Tuesday, May 3, 2005
Where art and business collide
By Christine Gillette Staff writer for The Salem News
SALEM Local creative economy leaders are forming an association designed to help businesses in that sector network.
But creative economy ventures, large and small, are already finding each other, even by chance. In at least one instance, that has translated into business for local artists.
Juli Lederhaus, general manager of the Hawthorne Hotel, finally was in the last stages of redecorating 60 guest rooms after years of remodeling the downtown hotel. Leading much of the interior design herself, Lederhaus oversaw the painting and repapering of walls, the laying of fresh carpet and selecting of new bedspreads. But the last detail was missing the artwork.
"I knew I wanted art from local artists and I had a limited budget," said Lederhaus.
Lederhaus found her answer unexpectedly. Attending a meeting on the North of Boston creative economy initiative at the Peabody Essex Museum, she sat at the same table as Susan Fader, co-owner of Ditto Editions in Marblehead, which specializes in reproducing artwork, including work of local artists.
"We just clicked," said Lederhaus. "If not for the creative economy (initiative), I don't think Susan and I would have met."
"I thought I had the right kind of art; local artists, local subjects," said Fader, adding that to bring the opportunity to local artists for a sale of that size "was a big deal."
"I have to break the news to artists all the time that they're a business," she said.
Lederhaus went to the Marblehead gallery the same week, and saw the work of several local artists. Together, Fader and Lederhaus chose 20 paintings that the pair would later load onto a luggage cart and roll through the hotel, trying them in each of the variations of the newly decorated rooms.
Color was the biggest factor in how Lederhaus decided which pieces would hang in which rooms. Bold shades like red, yellow, deep blues and green are featured in the redecorated rooms. While some elements are repeated, none of the rooms is exactly alike.
In the end, Lederhaus and Fader selected the works, watercolors and oils, of three artists: William Cloutman of Swampscott, and Catherine Landergan and Patricia O'Hare Williams, both of Marblehead.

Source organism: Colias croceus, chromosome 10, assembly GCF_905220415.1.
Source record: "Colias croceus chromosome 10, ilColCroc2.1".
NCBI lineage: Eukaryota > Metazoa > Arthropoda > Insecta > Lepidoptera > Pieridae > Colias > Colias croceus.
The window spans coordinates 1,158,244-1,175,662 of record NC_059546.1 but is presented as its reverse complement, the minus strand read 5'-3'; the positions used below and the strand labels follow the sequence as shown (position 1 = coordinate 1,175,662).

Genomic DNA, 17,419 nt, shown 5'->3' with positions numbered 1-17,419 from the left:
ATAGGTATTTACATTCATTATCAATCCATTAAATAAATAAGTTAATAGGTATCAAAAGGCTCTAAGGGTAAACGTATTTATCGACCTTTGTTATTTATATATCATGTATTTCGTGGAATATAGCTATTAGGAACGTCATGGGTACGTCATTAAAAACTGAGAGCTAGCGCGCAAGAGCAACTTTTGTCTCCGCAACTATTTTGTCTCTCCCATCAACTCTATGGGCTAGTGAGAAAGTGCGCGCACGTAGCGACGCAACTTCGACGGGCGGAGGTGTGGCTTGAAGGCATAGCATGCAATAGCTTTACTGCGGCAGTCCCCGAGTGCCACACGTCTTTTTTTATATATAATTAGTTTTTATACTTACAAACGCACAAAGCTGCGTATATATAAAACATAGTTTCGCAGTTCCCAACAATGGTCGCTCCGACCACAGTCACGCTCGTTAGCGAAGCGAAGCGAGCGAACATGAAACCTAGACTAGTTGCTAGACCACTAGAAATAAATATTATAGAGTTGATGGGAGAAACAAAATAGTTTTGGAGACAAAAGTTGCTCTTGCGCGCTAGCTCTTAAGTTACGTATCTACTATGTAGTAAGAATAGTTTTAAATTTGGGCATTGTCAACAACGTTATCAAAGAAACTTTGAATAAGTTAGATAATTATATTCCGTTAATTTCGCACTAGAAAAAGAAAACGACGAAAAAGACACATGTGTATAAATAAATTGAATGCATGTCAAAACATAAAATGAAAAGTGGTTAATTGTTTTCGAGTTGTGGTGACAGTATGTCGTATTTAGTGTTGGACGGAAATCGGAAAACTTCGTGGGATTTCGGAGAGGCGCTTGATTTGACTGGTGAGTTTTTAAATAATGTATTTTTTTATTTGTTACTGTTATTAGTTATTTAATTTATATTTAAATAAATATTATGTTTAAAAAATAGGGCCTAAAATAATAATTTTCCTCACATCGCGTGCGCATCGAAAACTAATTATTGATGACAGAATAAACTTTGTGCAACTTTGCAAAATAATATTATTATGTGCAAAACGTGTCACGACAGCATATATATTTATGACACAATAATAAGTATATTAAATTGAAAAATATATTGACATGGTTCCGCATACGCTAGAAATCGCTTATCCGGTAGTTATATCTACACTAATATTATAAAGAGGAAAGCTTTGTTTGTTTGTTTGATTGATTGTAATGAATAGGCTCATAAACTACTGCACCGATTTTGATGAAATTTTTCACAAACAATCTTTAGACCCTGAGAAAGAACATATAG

In total, Ditto Editions used its archival-quality copy technology to duplicate 14 paintings multiple times, for a total of 84 images.
"She couldn't have bought 84 originals," Fader said, estimating that would have cost Lederhaus and the hotel at least $84,000. Lederhaus' budget for the project was $20,000.
Fader wouldn't reveal exactly how much the hotel deal was worth to the individual artists or her business, but did say, "There's one artist who made as much on the project as (Ditto Editions) did."
The artists were shy about revealing their commissions. O'Hare Williams said it was "absolutely" a good sale for her, and added that working with a business that prints artwork is a "whole new part of the art world" that's been opened up because it's difficult for artists to manage printing their work and marketing it on their own.
Cloutman called the sale "excellent."
"I virtually had to do nothing to get the sale because somebody did it for me" other than painting the original some time ago, he said.
Lederhaus decided to further economize on the project by reusing the frames and glass holding the artwork that was being replaced.
Duplicating the paintings also offered flexibility some of the originals were the wrong size and shape to fit in the spots where Lederhaus wanted them and the frames, so Ditto Editions resized some of the paintings, with the artists' permission, during the copying.
The copies made, the challenge was getting the old art out of the rooms and replaced with the new art without disrupting the hotel's guests.
In a single afternoon, crews from Ditto Editions and the Hawthorne joined forces to take down the old pieces, pull them out of the frames, and replace them. Lederhaus picked a Sunday, the day with the highest checkout rate, for the switch. And she sent letters to guests in advance to warn them, just in case.
Going door to door, crews worked in hallways and vacant function rooms for five hours. Old paintings came down, glass and frames were removed and cleaned, and new images mounted inside.
"That was a huge undertaking," said Fader. "That was the part I was most worried about and shocked when we were done."
With the job complete, the Hawthorne's guest rooms are decorated with local scenes like Marblehead's waterfront, the marshes of Essex, the gazebo on Salem Common and the House of Seven Gables.
"It feels like the essence of Salem to me," Lederhaus said.